pulmonary edema (a serious condition where fluid builds up in the lungs, which can lead to severe breathing problems)
P. vivax and P. ovale can lie inactive in the liver for up to a year before causing symptoms. They can then remain dormant in the liver again and cause later relapses. P. vivax is the most common type in North America.
Making the Diagnosis
You may have malaria if you have any fever during or after travel in malarial regions. See a doctor quickly, and get your blood tested to check if the parasite is present. The doctor will also check to see if you have an enlarged spleen, which sometimes accompanies the fever of malaria. Don't wait to get home for treatment if you get malaria abroad.
Plasmodium parasites in the blood are usually visible under the microscope. There are also simple dipstick tests (done by dipping a piece of paper with chemicals on it into your blood) that can be used to identify P. falciparum. Blood tests as well as liver and kidney function tests will be done to check the effects of the parasite on your body.
Treatment and Prevention
If recognized early, malaria infection can be completely cured. You may be treated as an outpatient. The medication chosen by your doctor depends on:
the type of malaria (knowing the species of parasite will help your doctor choose the most appropriate medication for you or determine whether hospitalization is necessary)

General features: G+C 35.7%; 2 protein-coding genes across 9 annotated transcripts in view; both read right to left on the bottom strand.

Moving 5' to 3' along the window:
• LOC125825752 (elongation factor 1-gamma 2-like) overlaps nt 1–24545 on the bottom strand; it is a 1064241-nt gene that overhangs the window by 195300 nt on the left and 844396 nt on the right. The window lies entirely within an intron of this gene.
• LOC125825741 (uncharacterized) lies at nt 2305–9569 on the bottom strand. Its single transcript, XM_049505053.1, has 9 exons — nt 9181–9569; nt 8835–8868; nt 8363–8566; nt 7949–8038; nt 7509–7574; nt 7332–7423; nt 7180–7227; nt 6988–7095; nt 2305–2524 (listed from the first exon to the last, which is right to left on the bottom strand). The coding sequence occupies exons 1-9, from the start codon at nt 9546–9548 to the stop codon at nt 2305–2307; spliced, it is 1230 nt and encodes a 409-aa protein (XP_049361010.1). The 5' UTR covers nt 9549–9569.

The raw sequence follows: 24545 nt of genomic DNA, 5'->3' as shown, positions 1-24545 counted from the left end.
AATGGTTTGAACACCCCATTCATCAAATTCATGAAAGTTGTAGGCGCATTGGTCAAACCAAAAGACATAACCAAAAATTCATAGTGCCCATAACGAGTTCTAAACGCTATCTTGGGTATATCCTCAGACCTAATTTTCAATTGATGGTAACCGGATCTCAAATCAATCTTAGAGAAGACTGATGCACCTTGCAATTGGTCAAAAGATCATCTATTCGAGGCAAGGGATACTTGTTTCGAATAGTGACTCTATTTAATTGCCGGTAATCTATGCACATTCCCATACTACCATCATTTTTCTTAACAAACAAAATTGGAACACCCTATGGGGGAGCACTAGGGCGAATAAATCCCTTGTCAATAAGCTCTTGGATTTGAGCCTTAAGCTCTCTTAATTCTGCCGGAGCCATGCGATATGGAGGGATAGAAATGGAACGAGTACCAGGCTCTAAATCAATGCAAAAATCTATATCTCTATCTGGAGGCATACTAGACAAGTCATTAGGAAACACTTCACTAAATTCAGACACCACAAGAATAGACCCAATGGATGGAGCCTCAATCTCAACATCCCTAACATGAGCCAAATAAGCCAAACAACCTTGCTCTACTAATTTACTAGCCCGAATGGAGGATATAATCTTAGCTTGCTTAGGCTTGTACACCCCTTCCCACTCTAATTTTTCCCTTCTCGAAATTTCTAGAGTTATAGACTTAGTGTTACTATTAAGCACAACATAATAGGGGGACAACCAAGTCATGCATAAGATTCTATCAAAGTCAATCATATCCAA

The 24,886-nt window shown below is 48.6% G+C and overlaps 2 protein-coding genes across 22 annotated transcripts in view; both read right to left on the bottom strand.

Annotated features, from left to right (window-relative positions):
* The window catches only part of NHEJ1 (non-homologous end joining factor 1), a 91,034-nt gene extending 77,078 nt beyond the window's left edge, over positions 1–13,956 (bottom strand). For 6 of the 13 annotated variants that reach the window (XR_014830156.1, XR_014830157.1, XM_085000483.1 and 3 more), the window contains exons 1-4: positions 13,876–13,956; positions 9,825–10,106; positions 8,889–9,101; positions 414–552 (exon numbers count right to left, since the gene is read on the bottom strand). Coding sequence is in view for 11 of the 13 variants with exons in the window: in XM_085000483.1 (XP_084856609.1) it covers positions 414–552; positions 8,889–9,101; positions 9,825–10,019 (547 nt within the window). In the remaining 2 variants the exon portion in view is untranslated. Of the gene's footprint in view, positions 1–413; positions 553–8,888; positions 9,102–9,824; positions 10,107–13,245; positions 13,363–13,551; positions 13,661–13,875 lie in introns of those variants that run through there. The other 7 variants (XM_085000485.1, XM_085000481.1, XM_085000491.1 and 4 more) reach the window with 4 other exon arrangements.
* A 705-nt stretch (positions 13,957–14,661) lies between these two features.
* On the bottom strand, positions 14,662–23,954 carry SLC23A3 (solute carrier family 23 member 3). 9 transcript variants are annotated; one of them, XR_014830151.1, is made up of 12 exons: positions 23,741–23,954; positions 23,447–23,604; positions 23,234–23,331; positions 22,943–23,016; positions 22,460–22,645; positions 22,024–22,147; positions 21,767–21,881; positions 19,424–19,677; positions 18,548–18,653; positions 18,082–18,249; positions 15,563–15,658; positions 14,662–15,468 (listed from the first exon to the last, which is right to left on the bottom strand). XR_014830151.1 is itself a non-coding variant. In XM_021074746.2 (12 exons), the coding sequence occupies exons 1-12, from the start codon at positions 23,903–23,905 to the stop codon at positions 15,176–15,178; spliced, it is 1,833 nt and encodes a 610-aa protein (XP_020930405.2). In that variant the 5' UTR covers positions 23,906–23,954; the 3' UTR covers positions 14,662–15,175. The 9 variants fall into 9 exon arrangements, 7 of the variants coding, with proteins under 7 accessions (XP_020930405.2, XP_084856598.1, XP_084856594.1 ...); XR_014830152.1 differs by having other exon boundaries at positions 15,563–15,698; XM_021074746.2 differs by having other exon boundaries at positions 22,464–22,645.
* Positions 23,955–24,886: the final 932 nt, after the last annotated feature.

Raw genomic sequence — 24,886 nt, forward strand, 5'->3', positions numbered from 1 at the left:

the area you travelled to or visited when you contracted malaria (the doctor needs to know this because in certain geographical locations the malaria is resistant to some medications)
the severity of the illness
your medical history
if you are pregnant
Treatment usually lasts for 3 to 7 days, depending on the medication type. To get rid of the parasite, it's important to take the medication for the full length of time prescribed – don't stop taking the medication even if you feel better. If you experience any side effects, your doctor can recommend ways to manage them or may choose to give you a different medication.
If you're travelling to a malarial region, you should take a course of preventive treatment. Medications similar to those used to cure malaria can prevent it if taken before, during, and after your trip. It's vital to take your medication as prescribed, even after you return home.
Before travelling, check with your doctor or travel clinic about the region's malaria status. Risk of infection also depends on:
altitude (lower altitudes have higher risk)
camping vs. hotel stay
length of stay
rural vs. urban areas (rural areas have higher risk)
season (infection is more common during the rainy season)
time of day (night is worse)
Since mosquitoes are night feeders, stay away from danger zones – particularly fields, forests, and swamps – from dusk to dawn to avoid being bitten. Use permethrin-treated mosquito netting when sleeping. Using mosquito coils and aerosolized insecticides containing pyrethroids may also help improve protection during this time.
Wear long sleeves and pants, and light-coloured clothing. Put mosquito repellent containing DEET on exposed skin. Use products containing up to 30% DEET for adults and children over 12 years – higher concentrations can have serious side effects, especially in children. Children 12 years old and younger should use products containing 10% DEET or less. Do not apply more than 3 times a day on children 2 to 12 years old. For children aged 6 months to 2 years, apply no more than once a day of a product containing 10% or less of DEET. Effects of DEET last between 4 to 6 hours. DEET and sunscreen combinations are not recommended. If sunscreen is needed, apply the sunscreen first, wait 20 minutes, and then apply DEET.